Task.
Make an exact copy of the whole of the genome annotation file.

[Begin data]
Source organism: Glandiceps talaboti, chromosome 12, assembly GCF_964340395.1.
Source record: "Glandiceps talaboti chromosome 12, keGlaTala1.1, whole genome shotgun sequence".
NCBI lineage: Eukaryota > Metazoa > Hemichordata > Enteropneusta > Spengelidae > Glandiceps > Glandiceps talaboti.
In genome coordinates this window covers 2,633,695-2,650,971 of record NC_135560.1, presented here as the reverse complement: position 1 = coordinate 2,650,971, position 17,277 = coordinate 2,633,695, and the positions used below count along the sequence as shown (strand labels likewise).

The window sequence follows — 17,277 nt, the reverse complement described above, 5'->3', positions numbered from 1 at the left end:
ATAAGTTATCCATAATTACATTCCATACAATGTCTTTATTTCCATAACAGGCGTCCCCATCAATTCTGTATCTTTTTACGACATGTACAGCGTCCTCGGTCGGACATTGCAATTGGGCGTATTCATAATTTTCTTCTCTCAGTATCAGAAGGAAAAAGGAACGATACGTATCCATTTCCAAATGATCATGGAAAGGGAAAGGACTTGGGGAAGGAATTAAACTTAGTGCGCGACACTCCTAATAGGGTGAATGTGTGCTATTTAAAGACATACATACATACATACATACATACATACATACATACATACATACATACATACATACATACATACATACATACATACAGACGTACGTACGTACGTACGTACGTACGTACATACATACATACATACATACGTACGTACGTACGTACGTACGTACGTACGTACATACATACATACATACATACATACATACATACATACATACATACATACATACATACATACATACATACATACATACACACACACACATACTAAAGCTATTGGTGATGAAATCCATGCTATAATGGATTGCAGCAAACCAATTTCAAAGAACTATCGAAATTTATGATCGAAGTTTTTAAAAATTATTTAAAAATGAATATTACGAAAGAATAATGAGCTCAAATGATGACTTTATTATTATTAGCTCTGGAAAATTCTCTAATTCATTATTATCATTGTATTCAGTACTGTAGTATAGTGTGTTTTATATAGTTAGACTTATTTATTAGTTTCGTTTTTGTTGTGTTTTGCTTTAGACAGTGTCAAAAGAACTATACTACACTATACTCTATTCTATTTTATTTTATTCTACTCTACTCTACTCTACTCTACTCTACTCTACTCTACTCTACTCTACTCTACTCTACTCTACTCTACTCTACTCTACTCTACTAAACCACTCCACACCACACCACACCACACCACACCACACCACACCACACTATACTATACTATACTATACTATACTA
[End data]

Source organism: Glandiceps talaboti, chromosome 12, assembly GCF_964340395.1.
Source record: "Glandiceps talaboti chromosome 12, keGlaTala1.1, whole genome shotgun sequence".
NCBI lineage: Eukaryota > Metazoa > Hemichordata > Enteropneusta > Spengelidae > Glandiceps > Glandiceps talaboti.
In genome coordinates this window covers 2,633,695-2,650,971 of record NC_135560.1, presented here as the reverse complement: position 1 = coordinate 2,650,971, position 17,277 = coordinate 2,633,695, and the positions used below count along the sequence as shown (strand labels likewise).

The window sequence follows — 17,277 nt, the reverse complement described above, 5'->3', positions numbered from 1 at the left end:
ATAAGTTATCCATAATTACATTCCATACAATGTCTTTATTTCCATAACAGGCGTCCCCATCAATTCTGTATCTTTTTACGACATGTACAGCGTCCTCGGTCGGACATTGCAATTGGGCGTATTCATAATTTTCTTCTCTCAGTATCAGAAGGAAAAAGGAACGATACGTATCCATTTCCAAATGATCATGGAAAGGGAAAGGACTTGGGGAAGGAATTAAACTTAGTGCGCGACACTCCTAATAGGGTGAATGTGTGCTATTTAAAGACATACATACATACATACATACATACATACATACATACATACATACATACATACATACATACATACATACATACATACAGACGTACGTACGTACGTACGTACGTACGTACATACATACATACATACATACGTACGTACGTACGTACGTACGTACGTACGTACATACATACATACATACATACATACATACATACATACATACATACATACATACATACATACATACATACATACATACACACACACACATACTAAAGCTATTGGTGATGAAATCCATGCTATAATGGATTGCAGCAAACCAATTTCAAAGAACTATCGAAATTTATGATCGAAGTTTTTAAAAATTATTTAAAAATGAATATTACGAAAGAATAATGAGCTCAAATGATGACTTTATTATTATTAGCTCTGGAAAATTCTCTAATTCATTATTATCATTGTATTCAGTACTGTAGTATAGTGTGTTTTATATAGTTAGACTTATTTATTAGTTTCGTTTTTGTTGTGTTTTGCTTTAGACAGTGTCAAAAGAACTATACTACACTATACTCTATTCTATTTTATTTTATTCTACTCTACTCTACTCTACTCTACTCTACTCTACTCTACTCTACTCTACTCTACTCTACTCTACTCTACTCTACTCTACTCTACTAAACCACTCCACACCACACCACACCACACCACACCACACCACACCACACTATACTATACTATACTATACTATACTA